What is cell therapy?

Cell therapy in osteoarthritis is a regenerative medicine approach that seeks to promote the repair and regeneration of damaged joint tissue. This type of therapy uses stem cells or progenitor cells with the aim of restoring the function and structure of joints affected by osteoarthritis.

There are several types of cell therapy being studied in the treatment of osteoarthritis, including:

Mesenchymal stem cell therapy:

Mesenchymal stem cells can be obtained from different sources, such as bone marrow, adipose tissue or umbilical cord. These cells have the ability to differentiate into various types of connective tissue cells, such as chondrocytes, which are the cells present in cartilage. When injected into joints affected by osteoarthritis, these cells are expected to help regenerate damaged cartilage and reduce inflammation in the joint.

Stem cell-rich plasma therapy:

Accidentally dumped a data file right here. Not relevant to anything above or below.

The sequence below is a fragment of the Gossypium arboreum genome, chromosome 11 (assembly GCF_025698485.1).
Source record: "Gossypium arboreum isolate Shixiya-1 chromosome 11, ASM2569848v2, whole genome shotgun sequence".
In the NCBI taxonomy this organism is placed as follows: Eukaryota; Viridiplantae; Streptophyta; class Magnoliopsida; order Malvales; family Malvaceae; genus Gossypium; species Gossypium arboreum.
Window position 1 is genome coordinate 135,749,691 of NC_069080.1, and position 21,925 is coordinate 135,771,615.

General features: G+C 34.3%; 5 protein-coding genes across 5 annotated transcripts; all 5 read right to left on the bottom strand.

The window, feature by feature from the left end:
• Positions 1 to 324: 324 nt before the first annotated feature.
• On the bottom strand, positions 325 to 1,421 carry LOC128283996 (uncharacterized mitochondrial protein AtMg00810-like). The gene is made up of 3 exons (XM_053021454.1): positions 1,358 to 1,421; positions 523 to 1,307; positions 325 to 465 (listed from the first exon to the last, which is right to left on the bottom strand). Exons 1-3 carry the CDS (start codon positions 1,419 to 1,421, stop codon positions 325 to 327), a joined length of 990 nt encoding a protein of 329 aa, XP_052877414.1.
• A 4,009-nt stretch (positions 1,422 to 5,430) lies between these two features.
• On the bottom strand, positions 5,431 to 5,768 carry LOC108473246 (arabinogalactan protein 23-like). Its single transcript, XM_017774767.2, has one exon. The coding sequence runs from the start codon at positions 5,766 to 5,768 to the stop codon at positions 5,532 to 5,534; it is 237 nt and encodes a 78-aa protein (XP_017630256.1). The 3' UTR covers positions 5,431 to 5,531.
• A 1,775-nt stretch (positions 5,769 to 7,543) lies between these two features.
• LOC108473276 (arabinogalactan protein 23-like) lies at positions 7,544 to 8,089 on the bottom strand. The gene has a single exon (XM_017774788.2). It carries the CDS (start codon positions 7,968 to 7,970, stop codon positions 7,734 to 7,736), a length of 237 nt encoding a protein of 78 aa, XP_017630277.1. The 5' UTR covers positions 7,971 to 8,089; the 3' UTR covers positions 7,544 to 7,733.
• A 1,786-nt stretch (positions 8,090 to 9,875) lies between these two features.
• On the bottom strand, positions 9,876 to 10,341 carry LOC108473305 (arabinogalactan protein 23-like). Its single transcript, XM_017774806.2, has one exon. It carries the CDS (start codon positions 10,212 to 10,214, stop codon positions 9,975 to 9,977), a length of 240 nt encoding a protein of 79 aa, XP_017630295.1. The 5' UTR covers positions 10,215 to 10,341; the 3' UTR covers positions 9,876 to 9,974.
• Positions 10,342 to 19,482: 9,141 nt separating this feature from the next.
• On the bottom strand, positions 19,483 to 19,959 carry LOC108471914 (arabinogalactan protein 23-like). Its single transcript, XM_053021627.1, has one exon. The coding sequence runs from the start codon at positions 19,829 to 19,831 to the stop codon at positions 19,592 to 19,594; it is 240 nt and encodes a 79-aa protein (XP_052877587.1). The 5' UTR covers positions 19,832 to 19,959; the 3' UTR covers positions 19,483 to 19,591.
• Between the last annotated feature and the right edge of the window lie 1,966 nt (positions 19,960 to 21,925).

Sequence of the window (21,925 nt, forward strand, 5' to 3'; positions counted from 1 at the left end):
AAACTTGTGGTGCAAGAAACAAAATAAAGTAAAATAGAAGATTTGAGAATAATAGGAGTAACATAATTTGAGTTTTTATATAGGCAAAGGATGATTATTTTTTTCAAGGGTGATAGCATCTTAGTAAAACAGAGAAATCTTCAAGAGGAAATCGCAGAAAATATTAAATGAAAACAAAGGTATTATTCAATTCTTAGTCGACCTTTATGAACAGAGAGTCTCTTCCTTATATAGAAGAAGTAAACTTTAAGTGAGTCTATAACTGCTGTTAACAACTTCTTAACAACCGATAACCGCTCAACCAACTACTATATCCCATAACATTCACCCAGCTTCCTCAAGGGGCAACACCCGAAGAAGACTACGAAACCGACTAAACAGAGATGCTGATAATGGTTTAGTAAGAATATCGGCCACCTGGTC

In this modality of therapy, platelet-rich plasma (PRP) combined with stem cells obtained from the patient's own blood is used. The PRP is obtained from the patient's blood, and then processed to concentrate the platelets and growth factors. The combination of PRP and stem cells is injected into the affected joint to promote joint tissue regeneration.

Therapy with cultured autologous chondrocytes:

In this technique, a small sample of healthy cartilage tissue is removed from the patient. Chondrocytes (cartilage cells) are then cultured in the laboratory to obtain a sufficient quantity of cells. The cultured chondrocytes are then grafted into the damaged joint with the aim of regenerating the cartilage.

It is important to note that cell therapy in osteoarthritis is still in the research and development stage. Although some studies have shown promising results in terms of pain relief and improved joint function, the scientific evidence is limited and more research is needed to determine the long-term effectiveness, safety and best practices for the application of these therapies.